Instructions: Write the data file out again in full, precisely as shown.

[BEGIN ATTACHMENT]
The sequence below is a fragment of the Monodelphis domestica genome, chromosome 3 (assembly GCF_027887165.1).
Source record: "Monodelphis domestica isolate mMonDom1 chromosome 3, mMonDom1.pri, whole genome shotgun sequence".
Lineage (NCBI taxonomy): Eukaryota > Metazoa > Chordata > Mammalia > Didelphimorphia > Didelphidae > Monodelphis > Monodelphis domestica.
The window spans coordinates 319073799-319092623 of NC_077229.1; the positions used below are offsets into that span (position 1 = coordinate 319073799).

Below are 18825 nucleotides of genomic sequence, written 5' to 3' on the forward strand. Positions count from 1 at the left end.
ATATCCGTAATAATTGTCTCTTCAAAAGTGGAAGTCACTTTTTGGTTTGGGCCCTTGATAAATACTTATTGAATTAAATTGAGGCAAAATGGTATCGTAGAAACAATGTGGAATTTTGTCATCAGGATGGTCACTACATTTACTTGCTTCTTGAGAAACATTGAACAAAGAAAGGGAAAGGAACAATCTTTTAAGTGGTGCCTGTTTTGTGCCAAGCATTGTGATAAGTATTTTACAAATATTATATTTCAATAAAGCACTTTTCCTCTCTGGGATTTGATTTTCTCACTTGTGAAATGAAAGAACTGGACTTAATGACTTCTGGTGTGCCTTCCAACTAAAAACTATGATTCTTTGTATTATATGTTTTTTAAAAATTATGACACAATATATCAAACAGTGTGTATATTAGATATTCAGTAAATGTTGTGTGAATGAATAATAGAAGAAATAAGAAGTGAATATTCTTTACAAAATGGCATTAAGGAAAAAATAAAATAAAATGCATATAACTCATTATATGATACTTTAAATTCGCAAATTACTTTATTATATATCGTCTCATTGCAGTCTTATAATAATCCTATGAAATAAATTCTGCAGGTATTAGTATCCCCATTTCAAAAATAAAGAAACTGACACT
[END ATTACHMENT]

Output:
The sequence below is a fragment of the Monodelphis domestica genome, chromosome 3 (assembly GCF_027887165.1).
Source record: "Monodelphis domestica isolate mMonDom1 chromosome 3, mMonDom1.pri, whole genome shotgun sequence".
Lineage (NCBI taxonomy): Eukaryota > Metazoa > Chordata > Mammalia > Didelphimorphia > Didelphidae > Monodelphis > Monodelphis domestica.
The window spans coordinates 319073799-319092623 of NC_077229.1; the positions used below are offsets into that span (position 1 = coordinate 319073799).

Below are 18825 nucleotides of genomic sequence, written 5' to 3' on the forward strand. Positions count from 1 at the left end.
ATATCCGTAATAATTGTCTCTTCAAAAGTGGAAGTCACTTTTTGGTTTGGGCCCTTGATAAATACTTATTGAATTAAATTGAGGCAAAATGGTATCGTAGAAACAATGTGGAATTTTGTCATCAGGATGGTCACTACATTTACTTGCTTCTTGAGAAACATTGAACAAAGAAAGGGAAAGGAACAATCTTTTAAGTGGTGCCTGTTTTGTGCCAAGCATTGTGATAAGTATTTTACAAATATTATATTTCAATAAAGCACTTTTCCTCTCTGGGATTTGATTTTCTCACTTGTGAAATGAAAGAACTGGACTTAATGACTTCTGGTGTGCCTTCCAACTAAAAACTATGATTCTTTGTATTATATGTTTTTTAAAAATTATGACACAATATATCAAACAGTGTGTATATTAGATATTCAGTAAATGTTGTGTGAATGAATAATAGAAGAAATAAGAAGTGAATATTCTTTACAAAATGGCATTAAGGAAAAAATAAAATAAAATGCATATAACTCATTATATGATACTTTAAATTCGCAAATTACTTTATTATATATCGTCTCATTGCAGTCTTATAATAATCCTATGAAATAAATTCTGCAGGTATTAGTATCCCCATTTCAAAAATAAAGAAACTGACACT